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Poem of the Month April
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Robert Browning, “Home-Thoughts, from Abroad”

1 Oh, to be in England
2 Now that April’s there,
3 And whoever wakes in England
4 Sees, some morning, unaware,
5 That the lowest boughs and the brushwood sheaf
6 Round the elm-tree bole are in tiny leaf,
7 While the chaffinch sings on the orchard bough
8 In England–now!

9 And after April, when May follows,
10 And the whitethroat builds, and all the swallows!
11 Hark, where my blossomed pear-tree in the hedge
12 Leans to the field and scatters on the clover
13 Blossoms and dewdrops–at the bent spray’s edge–
14 That’s the wise thrush; he sings each song twice over,
15 Lest you should think he never could recapture
16 The first fine careless rapture!
17 And though the fields look rough with hoary dew,
18 All will be gay when noontide wakes anew
19 The buttercups, the little children’s dower
20 –Far brighter than this gaudy melon-flower!
(text from RPO)

This wonderful poem might be the inevitable choice for April, but I don’t think it’s an inevitable lyric, unless you forget who the author is.

“Home-Thoughts, from Abroad” is usually read as a patriotic poem. For example, see the You-Tube clip which has the famous English character actor Geoffrey Palmer reading the poem to the strains of Dvorak’s New World Symphony. This reading is part of the BBC project Words for You, offering a sample of the best of British poetry and, together with the background music, the reading on the one hand gives the poem as a tribute to nationhood. (A colleague of mine thinks the same music was used in the Hovis Bread advert, but you’d have to be a Brit from a certain era to understand the clichèd national references here).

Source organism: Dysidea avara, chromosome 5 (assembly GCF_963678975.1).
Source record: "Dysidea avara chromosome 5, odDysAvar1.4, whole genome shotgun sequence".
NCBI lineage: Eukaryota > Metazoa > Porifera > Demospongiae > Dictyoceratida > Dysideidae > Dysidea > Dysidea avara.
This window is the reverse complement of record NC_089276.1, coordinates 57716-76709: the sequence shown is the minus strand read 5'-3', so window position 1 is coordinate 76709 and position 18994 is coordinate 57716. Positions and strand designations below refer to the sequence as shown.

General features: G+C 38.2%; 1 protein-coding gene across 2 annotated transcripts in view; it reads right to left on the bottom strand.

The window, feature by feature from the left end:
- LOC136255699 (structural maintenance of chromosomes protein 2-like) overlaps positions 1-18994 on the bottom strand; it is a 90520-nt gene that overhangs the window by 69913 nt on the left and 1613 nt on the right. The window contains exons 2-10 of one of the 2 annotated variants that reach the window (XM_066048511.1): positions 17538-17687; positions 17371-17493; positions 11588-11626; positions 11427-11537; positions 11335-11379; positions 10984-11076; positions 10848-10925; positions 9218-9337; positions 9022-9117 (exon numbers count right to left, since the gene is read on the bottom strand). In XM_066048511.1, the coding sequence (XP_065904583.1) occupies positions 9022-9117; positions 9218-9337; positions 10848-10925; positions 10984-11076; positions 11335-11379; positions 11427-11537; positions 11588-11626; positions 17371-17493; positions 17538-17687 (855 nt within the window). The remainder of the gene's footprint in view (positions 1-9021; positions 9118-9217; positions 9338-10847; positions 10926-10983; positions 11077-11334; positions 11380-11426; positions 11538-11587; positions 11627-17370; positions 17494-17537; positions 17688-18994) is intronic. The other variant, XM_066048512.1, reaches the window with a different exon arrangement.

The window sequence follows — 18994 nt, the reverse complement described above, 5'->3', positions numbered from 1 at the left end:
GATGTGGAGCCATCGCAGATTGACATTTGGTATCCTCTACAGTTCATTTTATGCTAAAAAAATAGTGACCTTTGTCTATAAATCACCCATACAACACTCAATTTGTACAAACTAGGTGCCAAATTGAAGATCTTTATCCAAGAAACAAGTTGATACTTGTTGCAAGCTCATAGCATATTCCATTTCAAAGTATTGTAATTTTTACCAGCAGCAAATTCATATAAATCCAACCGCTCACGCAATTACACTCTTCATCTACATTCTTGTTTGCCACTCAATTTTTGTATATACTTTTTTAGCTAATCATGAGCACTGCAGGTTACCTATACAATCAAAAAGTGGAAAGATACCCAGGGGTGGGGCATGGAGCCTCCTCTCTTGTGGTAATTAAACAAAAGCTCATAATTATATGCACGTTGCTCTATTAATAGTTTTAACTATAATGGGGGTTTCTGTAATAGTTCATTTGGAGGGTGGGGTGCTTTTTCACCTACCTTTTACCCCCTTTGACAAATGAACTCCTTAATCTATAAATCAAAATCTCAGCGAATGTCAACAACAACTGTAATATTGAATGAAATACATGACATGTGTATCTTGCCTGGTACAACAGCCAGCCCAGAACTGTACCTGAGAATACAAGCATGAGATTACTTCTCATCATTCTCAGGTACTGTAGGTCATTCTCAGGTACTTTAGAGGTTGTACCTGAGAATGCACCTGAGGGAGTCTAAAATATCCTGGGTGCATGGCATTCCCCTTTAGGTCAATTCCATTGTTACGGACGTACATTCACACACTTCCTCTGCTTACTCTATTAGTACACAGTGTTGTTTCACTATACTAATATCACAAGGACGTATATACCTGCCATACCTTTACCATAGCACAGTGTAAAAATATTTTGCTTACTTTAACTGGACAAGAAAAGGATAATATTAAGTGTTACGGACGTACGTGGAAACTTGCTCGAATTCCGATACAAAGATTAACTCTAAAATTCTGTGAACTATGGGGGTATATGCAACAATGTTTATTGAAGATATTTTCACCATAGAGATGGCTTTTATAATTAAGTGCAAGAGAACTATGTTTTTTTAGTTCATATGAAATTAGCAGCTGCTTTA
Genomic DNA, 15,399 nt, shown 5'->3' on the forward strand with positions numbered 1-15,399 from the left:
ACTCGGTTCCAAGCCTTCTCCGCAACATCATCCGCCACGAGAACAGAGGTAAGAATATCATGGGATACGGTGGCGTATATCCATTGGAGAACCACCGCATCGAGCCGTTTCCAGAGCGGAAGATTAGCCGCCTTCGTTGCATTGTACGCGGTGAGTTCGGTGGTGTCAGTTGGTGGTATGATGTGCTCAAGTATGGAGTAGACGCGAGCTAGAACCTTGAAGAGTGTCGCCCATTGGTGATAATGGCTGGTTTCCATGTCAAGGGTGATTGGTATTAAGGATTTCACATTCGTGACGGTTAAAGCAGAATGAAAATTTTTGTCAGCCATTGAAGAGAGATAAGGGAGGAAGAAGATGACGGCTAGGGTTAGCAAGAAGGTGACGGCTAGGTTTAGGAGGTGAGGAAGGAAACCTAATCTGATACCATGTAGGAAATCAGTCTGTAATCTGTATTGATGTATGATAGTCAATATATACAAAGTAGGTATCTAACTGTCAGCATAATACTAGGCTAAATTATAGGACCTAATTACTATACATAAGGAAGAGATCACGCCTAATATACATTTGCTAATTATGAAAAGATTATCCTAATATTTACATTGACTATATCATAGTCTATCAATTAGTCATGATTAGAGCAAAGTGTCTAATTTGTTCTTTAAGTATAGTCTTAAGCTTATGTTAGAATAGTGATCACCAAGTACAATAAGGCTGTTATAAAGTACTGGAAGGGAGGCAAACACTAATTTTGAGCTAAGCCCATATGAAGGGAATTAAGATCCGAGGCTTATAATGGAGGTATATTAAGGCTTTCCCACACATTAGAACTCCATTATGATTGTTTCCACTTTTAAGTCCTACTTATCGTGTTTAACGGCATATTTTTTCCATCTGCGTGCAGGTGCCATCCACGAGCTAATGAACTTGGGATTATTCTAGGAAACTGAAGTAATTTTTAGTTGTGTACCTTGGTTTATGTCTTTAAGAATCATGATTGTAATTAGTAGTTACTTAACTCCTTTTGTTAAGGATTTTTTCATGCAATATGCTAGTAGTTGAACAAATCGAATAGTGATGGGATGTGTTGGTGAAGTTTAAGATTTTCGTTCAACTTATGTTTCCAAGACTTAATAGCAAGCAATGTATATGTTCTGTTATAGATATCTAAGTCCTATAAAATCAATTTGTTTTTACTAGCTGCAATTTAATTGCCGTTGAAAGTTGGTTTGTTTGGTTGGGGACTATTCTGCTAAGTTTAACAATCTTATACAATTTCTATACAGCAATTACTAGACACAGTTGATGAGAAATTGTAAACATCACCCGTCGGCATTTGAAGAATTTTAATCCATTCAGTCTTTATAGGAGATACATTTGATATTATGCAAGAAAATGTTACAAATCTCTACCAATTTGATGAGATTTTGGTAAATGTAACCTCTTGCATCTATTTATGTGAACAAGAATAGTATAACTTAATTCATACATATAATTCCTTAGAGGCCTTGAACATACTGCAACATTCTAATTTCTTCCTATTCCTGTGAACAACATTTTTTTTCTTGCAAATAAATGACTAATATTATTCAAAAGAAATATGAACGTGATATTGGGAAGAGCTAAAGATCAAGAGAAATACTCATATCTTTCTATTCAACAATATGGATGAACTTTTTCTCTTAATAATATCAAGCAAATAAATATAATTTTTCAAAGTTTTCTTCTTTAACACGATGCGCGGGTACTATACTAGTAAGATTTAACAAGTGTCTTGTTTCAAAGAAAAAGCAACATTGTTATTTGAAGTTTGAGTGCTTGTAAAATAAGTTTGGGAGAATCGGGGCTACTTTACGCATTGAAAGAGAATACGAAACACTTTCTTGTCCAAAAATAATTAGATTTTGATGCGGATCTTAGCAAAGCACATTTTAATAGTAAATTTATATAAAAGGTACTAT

But what happens if this poem is read as a dramatic monologue? It’s hard not to do this when the poem’s original context is revealed, as the first of three drinking songs in Dramatic Lyrics and Romances (1845). And the irony comes even more into focus when that brilliant last line — spat out in Palmer’s clever reading, which surely underlines the doubleness of the poem — about the “gaudy melon-flower” is seen as an echo of the well-known phrase from Wordsworth’s Preface to Lyrical Ballads, where he decries the “gaudiness and inane phraseology of many modern writers”. For Browning, is the gaudiness the very poem itself, with its pastiche of Wordsworthian pastorality? This is something I explored in a conference paper at PAMLA 2010 and I’m still thinking about for a new book on Victorian European spaces and places. Although the poem doesn’t specifically mention the speaker’s location, it still has interesting things to say about homesickness, proximity and distance. Isn’t this far from a simple patriotic lyric?

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Poem of the Month April by Alison Chapman, unless otherwise expressly stated, is licensed under a Creative Commons Attribution-NonCommercial-NoDerivs 3.0 Unported License.

2 Responses to Poem of the Month April

  1. kyuen says:

    I agree – much more is happening here than patriotism. Here are some ideas, which I hope will be helpful. (NB: I’m not a Browning scholar, so if I’m reinventing the wheel, just let it roll off into the sunset.)